58 Dead, 489 Wounded in Las Vegas Shooting

On the night of October 1, 2017, a gunman opened fire on a crowd of concertgoers at the Route 91 Harvest country music festival on the Las Vegas Strip in Nevada, leaving 58 people dead and 489 injured. Stephen Paddock, a 64-year-old man, fired hundreds of rifle rounds from his suite on the 32nd floor of the nearby Mandalay Bay hotel approximately 400 yards away from the stage. He was later found dead in his room from a self-inflicted gunshot wound after he fired his last shot. The incident marked the deadliest mass shooting committed by an individual in the United States.

The attack was as inexplicable as it was horrifying. Paddock was a resident of a retirement community in Mesquite, Nevada, who had no investigative information or criminal history marking him dangerous. His only recorded interaction with law enforcement was a minor traffic citation years before the shooting, which he settled in court. Described as a high-stakes gambler, he was the son of a notorious bank robber.

Paddock arrived at the hotel on September 25, 2017, arousing no suspicion stockpiling an arsenal of 23 guns and high-capacity magazines capable of holding up to 100 rounds apiece, their calibers ranging from .223 to .308, some with scopes, in more than ten suitcases. Audio recordings of the attack suggests Paddock sustained a high rate of fire, using either a fully automatic weapon or a semi-automatic weapon utilizing devices to simulate fully automatic fire. Gun purchase records indicate Paddock legally bought more than two dozen firearms across a period of years before the shooting. The incident consequently roused debate over gun control in the United States.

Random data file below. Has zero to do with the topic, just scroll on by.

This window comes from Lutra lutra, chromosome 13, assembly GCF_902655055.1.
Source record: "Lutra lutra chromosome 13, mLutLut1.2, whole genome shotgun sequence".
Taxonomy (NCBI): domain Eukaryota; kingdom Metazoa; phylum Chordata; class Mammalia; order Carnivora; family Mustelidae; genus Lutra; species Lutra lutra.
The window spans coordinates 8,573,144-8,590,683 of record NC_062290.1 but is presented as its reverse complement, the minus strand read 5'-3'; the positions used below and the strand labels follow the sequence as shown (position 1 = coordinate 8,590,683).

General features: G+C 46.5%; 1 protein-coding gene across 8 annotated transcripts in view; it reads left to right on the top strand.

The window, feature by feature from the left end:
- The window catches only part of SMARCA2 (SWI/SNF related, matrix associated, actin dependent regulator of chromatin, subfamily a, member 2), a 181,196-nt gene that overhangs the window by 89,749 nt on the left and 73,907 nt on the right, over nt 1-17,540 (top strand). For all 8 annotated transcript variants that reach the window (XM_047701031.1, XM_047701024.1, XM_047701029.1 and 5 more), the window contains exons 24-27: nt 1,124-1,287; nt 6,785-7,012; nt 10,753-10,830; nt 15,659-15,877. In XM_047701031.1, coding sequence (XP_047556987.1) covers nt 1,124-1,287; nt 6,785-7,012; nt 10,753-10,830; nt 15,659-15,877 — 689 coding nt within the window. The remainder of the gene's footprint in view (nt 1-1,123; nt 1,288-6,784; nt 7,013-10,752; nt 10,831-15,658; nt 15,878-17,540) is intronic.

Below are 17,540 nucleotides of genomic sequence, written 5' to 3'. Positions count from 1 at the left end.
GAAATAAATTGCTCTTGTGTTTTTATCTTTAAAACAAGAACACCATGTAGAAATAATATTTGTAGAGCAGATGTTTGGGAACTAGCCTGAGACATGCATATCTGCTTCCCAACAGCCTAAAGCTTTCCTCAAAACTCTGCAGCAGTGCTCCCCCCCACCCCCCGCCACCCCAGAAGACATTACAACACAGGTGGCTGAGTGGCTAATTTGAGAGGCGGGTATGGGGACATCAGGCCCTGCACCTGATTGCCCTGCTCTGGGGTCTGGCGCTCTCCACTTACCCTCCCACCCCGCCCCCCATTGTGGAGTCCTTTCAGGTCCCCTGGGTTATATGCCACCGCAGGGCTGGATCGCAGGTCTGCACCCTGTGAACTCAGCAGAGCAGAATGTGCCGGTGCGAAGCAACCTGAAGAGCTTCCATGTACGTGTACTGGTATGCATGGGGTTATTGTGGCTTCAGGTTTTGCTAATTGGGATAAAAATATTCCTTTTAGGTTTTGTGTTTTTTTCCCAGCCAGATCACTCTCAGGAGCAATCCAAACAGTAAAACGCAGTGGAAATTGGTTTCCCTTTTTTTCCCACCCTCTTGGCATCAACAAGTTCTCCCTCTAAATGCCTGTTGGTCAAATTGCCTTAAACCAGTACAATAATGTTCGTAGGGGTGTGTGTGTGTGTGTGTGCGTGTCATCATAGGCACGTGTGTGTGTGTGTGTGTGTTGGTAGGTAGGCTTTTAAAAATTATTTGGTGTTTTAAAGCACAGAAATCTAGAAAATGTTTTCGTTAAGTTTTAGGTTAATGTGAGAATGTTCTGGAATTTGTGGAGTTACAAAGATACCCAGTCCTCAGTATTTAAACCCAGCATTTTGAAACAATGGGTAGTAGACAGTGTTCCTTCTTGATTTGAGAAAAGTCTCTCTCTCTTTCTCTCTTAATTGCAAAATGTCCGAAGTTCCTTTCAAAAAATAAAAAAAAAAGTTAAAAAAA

Paddock broke two of his suite’s windows with a hammer and started firing from an elevated position on an open-air venue, leaving his victims few options to avoid harm. Unfortunately, many people in the crowd initially mistook the gunfire for fireworks, which made evacuation even harder. The gunfire continued with some momentary pauses over the span of ten minutes and ended by 10:15 p.m.

During the shooting, police officers were initially confused where the shots were fired from, and multiple false reports of additional shooters made the early-correspondence harder. When the police breached Paddock’s room at 11:20 p.m., he was found dead, having shot himself in the head before the police entered. Multiple social networks including Facebook and Google were criticized for publishing false information of the shooter’s identity and intentions to the public. The confusion and fear elevated with inaccurate reports and timelines from the police.

The death toll in Las Vegas was massive, surpassing the 49 casualties by a gunman in Orlando in June 2016. While Paddock was not known to be a supporter of the Islamic State, or a Muslim of any type, the ISIS took credit for the Las Vegas massacre. The FBI has stated that it doesn’t believe the attack was related to international terrorism.

While many aspects of the story still remain unclear, this is a moment for us to help each other and make a difference.

– Jihyeon Je ’19

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